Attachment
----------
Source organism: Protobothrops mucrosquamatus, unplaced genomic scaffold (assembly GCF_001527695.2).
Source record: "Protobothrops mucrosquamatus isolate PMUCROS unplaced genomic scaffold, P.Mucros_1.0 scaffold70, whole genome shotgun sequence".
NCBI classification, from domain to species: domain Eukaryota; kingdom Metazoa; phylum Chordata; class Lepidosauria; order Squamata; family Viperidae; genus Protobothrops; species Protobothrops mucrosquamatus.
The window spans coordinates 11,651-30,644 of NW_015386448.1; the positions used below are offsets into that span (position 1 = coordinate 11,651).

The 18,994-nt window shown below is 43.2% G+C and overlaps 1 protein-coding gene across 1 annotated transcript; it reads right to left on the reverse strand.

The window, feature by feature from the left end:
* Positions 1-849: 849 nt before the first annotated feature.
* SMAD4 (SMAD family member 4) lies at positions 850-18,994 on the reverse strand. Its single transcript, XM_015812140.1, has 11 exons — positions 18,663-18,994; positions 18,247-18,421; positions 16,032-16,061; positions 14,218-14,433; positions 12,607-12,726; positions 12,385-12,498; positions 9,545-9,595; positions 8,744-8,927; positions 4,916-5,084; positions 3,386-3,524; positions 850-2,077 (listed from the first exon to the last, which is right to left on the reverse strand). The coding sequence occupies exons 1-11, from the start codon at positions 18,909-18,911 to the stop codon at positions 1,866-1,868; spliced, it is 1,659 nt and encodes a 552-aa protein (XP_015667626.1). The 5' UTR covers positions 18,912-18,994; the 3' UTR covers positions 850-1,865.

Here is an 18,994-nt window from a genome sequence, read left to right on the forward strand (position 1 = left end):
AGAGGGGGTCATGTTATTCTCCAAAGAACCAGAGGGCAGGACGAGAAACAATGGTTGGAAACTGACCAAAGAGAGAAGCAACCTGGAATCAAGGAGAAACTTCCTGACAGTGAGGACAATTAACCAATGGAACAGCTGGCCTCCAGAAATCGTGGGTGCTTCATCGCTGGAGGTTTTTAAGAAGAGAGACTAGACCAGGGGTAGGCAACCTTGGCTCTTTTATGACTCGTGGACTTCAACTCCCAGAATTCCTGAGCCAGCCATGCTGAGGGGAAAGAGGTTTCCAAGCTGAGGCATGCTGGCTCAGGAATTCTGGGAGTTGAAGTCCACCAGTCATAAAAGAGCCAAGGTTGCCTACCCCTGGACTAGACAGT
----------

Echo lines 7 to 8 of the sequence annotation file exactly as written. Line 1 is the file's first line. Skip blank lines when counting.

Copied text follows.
* Positions 1-849: 849 nt before the first annotated feature.
* SMAD4 (SMAD family member 4) lies at positions 850-18,994 on the reverse strand. Its single transcript, XM_015812140.1, has 11 exons — positions 18,663-18,994; positions 18,247-18,421; positions 16,032-16,061; positions 14,218-14,433; positions 12,607-12,726; positions 12,385-12,498; positions 9,545-9,595; positions 8,744-8,927; positions 4,916-5,084; positions 3,386-3,524; positions 850-2,077 (listed from the first exon to the last, which is right to left on the reverse strand). The coding sequence occupies exons 1-11, from the start codon at positions 18,909-18,911 to the stop codon at positions 1,866-1,868; spliced, it is 1,659 nt and encodes a 552-aa protein (XP_015667626.1). The 5' UTR covers positions 18,912-18,994; the 3' UTR covers positions 850-1,865.